And during wartime — especially World War II — the Pullman fleet was employed to the fullest carrying soldiers and other wartime travelers across the country.
They all traveled and slept in safety and comfort on Pullman.
Not only did Pullman own and operate this huge fleet of cars. It built them, too. And that role was the source of problems that shaped The Pullman Company and the nation.
Pullman, in fact, got into this business as a sleeping car builder.
The concept of the sleeping car originated with ships at sea. If ships could have staterooms and berths, why couldn't passenger trains? The first sleeping car was operated in about 1838 between Chambersburg and Harrisburg, Pennsylvania.
Sleeping car development continued in fits and starts until after the Civil War with neither a dominant design nor a dominant company emerging.
Railroad routes began getting noticeably longer after the Civil War and after the completion of the Transcontinental Railroad in 1867. People who were going to be on a train for 40 hours straight wanted a place to lie down.
Competition with steamships on coastal routes also propelled development of sleeping car service because the steamships had staterooms.
After the Civil War, railroads realized they had their hands full trying to build new lines so they could capture the booming business of the Industrial Revolution. Designing, building and operating sleeping cars seemed like more of a distracting sideline than a lucrative enterprise.
So the railroads made deals to operate sleeping cars with third parties, the first of which was T.T. Woodruff & Company. Most of these companies were inventors and builders first and became operators only to help pay for the cars they'd already built. Sometimes they would build a car and send it out on a national tour in search of a place where it might find customers.
By end of the 19th Century, nearly 50 companies had been founded for the purpose of building or operating sleeping cars. But two companies emerged as the leaders — the Wagner Palace Car Company and the Pullman Palace Car Company. In the latter part of the 19th Century, Pullman systematically absorbed most of its competitors. In 1899, Pullman bought out Wagner and entered the 20th Century with a virtual monopoly.
In 1870, George Pullman bought an old manufacturing plant near Chicago and began to build his sleeping cars there. Around this plant, he built a company town — called Pullman, naturally enough. The Pullman Company portrayed it is a model community where workers enjoyed fair wages, generous benefits and ideal working and living conditions. In 1893 and 1894, however, some of the workers expressed a different point of view when Pullman tried to cut their wages in response to an economic recession but didn't cut the rent for living in company-owned houses in the town of Pullman.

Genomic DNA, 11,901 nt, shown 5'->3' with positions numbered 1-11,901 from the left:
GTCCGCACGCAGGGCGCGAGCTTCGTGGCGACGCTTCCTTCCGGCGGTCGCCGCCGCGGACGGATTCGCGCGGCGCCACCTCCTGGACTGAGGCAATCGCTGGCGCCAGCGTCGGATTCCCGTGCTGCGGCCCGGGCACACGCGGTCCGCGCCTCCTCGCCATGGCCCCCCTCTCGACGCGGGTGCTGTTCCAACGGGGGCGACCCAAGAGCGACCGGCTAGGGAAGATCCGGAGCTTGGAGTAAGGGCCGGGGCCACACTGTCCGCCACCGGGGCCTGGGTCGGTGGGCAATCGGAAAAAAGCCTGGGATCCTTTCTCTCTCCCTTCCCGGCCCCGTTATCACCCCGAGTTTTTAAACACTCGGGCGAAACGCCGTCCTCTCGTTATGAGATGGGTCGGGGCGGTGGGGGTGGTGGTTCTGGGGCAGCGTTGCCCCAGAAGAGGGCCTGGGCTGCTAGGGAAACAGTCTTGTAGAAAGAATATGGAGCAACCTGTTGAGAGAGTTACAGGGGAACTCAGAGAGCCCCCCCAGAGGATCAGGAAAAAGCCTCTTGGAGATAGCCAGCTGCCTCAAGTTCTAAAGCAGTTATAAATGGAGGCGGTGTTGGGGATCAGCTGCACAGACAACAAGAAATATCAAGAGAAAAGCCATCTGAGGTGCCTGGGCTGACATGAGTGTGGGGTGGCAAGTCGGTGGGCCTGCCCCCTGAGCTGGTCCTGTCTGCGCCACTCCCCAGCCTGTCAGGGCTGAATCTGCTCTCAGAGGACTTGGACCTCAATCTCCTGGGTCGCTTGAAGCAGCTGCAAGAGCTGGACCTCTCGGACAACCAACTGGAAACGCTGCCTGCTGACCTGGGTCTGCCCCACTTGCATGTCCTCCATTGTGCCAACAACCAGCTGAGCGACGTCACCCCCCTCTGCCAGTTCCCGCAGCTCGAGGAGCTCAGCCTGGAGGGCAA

The workers went on strike and joined the fledgling American Railroad Union. The strike spread and began to shut down rail service across America as other members of the American Railroad Union refused to operate trains that contained Pullman cars.
President Grover Cleveland called out the U.S. Army in 1894 to enforce a federal injunction and to operate the trains as a step toward breaking the strike. This resulted in riots in Chicago in which workers were killed, but it did end the strike.
The Pullman strike had two lasting effects. First, it helped to fuel the Progressive Movement. Before the strike, Pullman's model community had been seen as proof that labor could be treated well by a munificent industrialist. When this experiment failed, support for federal legislation to empower workers grew stronger, eventually resulting in the Wagner Act of 1935, which became known as labor's Magna Carta. Arguably, the strike and the resulting bad press contributed to Pullman's death in 1897 before the company reached its zenith.
The Pullman strike also launched the political career of its primary organizer, Eugene Debs. Radicalized and popularized by the Pullman experience, Debs became an outspoken national advocate for socialist solutions to America's problems. He ran for president five times over the next three decades, receiving nearly a million votes in 1912 and 1920.